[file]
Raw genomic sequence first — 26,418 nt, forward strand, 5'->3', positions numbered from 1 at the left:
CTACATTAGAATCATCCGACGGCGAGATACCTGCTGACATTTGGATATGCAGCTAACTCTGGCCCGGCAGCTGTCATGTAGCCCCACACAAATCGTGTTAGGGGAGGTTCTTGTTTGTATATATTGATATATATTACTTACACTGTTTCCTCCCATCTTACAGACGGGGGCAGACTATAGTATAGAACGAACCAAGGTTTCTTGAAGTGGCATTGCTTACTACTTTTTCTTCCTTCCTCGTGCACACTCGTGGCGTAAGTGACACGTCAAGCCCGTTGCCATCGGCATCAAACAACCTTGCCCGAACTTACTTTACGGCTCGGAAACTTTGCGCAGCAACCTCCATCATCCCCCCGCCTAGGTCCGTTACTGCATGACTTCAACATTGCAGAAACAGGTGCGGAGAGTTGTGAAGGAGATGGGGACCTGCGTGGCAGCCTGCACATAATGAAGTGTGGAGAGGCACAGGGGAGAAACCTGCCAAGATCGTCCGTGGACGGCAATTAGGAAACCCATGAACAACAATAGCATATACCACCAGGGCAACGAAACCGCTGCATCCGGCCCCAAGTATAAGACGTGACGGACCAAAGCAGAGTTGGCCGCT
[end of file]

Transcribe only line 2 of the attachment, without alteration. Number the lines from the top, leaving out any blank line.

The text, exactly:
CTACATTAGAATCATCCGACGGCGAGATACCTGCTGACATTTGGATATGCAGCTAACTCTGGCCCGGCAGCTGTCATGTAGCCCCACACAAATCGTGTTAGGGGAGGTTCTTGTTTGTATATATTGATATATATTACTTACACTGTTTCCTCCCATCTTACAGACGGGGGCAGACTATAGTATAGAACGAACCAAGGTTTCTTGAAGTGGCATTGCTTACTACTTTTTCTTCCTTCCTCGTGCACACTCGTGGCGTAAGTGACACGTCAAGCCCGTTGCCATCGGCATCAAACAACCTTGCCCGAACTTACTTTACGGCTCGGAAACTTTGCGCAGCAACCTCCATCATCCCCCCGCCTAGGTCCGTTACTGCATGACTTCAACATTGCAGAAACAGGTGCGGAGAGTTGTGAAGGAGATGGGGACCTGCGTGGCAGCCTGCACATAATGAAGTGTGGAGAGGCACAGGGGAGAAACCTGCCAAGATCGTCCGTGGACGGCAATTAGGAAACCCATGAACAACAATAGCATATACCACCAGGGCAACGAAACCGCTGCATCCGGCCCCAAGTATAAGACGTGACGGACCAAAGCAGAGTTGGCCGCT